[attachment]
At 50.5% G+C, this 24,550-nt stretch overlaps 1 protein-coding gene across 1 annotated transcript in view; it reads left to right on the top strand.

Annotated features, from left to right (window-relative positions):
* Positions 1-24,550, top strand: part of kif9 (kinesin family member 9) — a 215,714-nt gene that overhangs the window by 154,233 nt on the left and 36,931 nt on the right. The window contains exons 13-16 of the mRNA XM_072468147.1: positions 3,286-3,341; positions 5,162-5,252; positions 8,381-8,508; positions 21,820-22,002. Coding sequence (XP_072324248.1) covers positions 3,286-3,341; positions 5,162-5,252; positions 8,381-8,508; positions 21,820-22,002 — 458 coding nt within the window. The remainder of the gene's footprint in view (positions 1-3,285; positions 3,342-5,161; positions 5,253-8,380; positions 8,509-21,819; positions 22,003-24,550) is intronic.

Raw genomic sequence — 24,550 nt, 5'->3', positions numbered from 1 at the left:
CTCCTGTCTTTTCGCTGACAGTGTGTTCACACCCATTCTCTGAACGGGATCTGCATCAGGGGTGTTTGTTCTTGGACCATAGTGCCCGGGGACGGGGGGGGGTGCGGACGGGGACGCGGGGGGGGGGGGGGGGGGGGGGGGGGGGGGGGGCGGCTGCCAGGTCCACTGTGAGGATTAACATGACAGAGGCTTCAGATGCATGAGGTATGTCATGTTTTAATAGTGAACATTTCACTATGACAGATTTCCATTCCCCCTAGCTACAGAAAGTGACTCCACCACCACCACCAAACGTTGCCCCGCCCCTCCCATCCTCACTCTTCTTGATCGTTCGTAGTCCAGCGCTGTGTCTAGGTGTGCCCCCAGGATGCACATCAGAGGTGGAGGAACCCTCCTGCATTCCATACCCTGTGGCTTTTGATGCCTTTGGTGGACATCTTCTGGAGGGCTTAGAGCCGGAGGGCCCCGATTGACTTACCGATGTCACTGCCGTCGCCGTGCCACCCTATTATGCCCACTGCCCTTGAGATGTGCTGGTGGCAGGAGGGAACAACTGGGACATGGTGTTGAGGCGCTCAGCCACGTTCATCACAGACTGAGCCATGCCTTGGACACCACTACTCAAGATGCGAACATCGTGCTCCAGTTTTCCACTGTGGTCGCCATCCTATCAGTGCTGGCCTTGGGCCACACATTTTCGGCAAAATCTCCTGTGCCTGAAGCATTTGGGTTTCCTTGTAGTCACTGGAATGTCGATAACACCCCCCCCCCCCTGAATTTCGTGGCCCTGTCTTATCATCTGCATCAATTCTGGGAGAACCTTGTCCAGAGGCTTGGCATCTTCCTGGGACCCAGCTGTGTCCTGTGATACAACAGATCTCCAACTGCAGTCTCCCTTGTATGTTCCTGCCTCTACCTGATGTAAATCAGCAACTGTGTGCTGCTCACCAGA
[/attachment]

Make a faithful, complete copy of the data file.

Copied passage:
At 50.5% G+C, this 24,550-nt stretch overlaps 1 protein-coding gene across 1 annotated transcript in view; it reads left to right on the top strand.

Annotated features, from left to right (window-relative positions):
* Positions 1-24,550, top strand: part of kif9 (kinesin family member 9) — a 215,714-nt gene that overhangs the window by 154,233 nt on the left and 36,931 nt on the right. The window contains exons 13-16 of the mRNA XM_072468147.1: positions 3,286-3,341; positions 5,162-5,252; positions 8,381-8,508; positions 21,820-22,002. Coding sequence (XP_072324248.1) covers positions 3,286-3,341; positions 5,162-5,252; positions 8,381-8,508; positions 21,820-22,002 — 458 coding nt within the window. The remainder of the gene's footprint in view (positions 1-3,285; positions 3,342-5,161; positions 5,253-8,380; positions 8,509-21,819; positions 22,003-24,550) is intronic.

Raw genomic sequence — 24,550 nt, 5'->3', positions numbered from 1 at the left:
CTCCTGTCTTTTCGCTGACAGTGTGTTCACACCCATTCTCTGAACGGGATCTGCATCAGGGGTGTTTGTTCTTGGACCATAGTGCCCGGGGACGGGGGGGGGTGCGGACGGGGACGCGGGGGGGGGGGGGGGGGGGGGGGGGGGGGGGGGCGGCTGCCAGGTCCACTGTGAGGATTAACATGACAGAGGCTTCAGATGCATGAGGTATGTCATGTTTTAATAGTGAACATTTCACTATGACAGATTTCCATTCCCCCTAGCTACAGAAAGTGACTCCACCACCACCACCAAACGTTGCCCCGCCCCTCCCATCCTCACTCTTCTTGATCGTTCGTAGTCCAGCGCTGTGTCTAGGTGTGCCCCCAGGATGCACATCAGAGGTGGAGGAACCCTCCTGCATTCCATACCCTGTGGCTTTTGATGCCTTTGGTGGACATCTTCTGGAGGGCTTAGAGCCGGAGGGCCCCGATTGACTTACCGATGTCACTGCCGTCGCCGTGCCACCCTATTATGCCCACTGCCCTTGAGATGTGCTGGTGGCAGGAGGGAACAACTGGGACATGGTGTTGAGGCGCTCAGCCACGTTCATCACAGACTGAGCCATGCCTTGGACACCACTACTCAAGATGCGAACATCGTGCTCCAGTTTTCCACTGTGGTCGCCATCCTATCAGTGCTGGCCTTGGGCCACACATTTTCGGCAAAATCTCCTGTGCCTGAAGCATTTGGGTTTCCTTGTAGTCACTGGAATGTCGATAACACCCCCCCCCCCCTGAATTTCGTGGCCCTGTCTTATCATCTGCATCAATTCTGGGAGAACCTTGTCCAGAGGCTTGGCATCTTCCTGGGACCCAGCTGTGTCCTGTGATACAACAGATCTCCAACTGCAGTCTCCCTTGTATGTTCCTGCCTCTACCTGATGTAAATCAGCAACTGTGTGCTGCTCACCAGA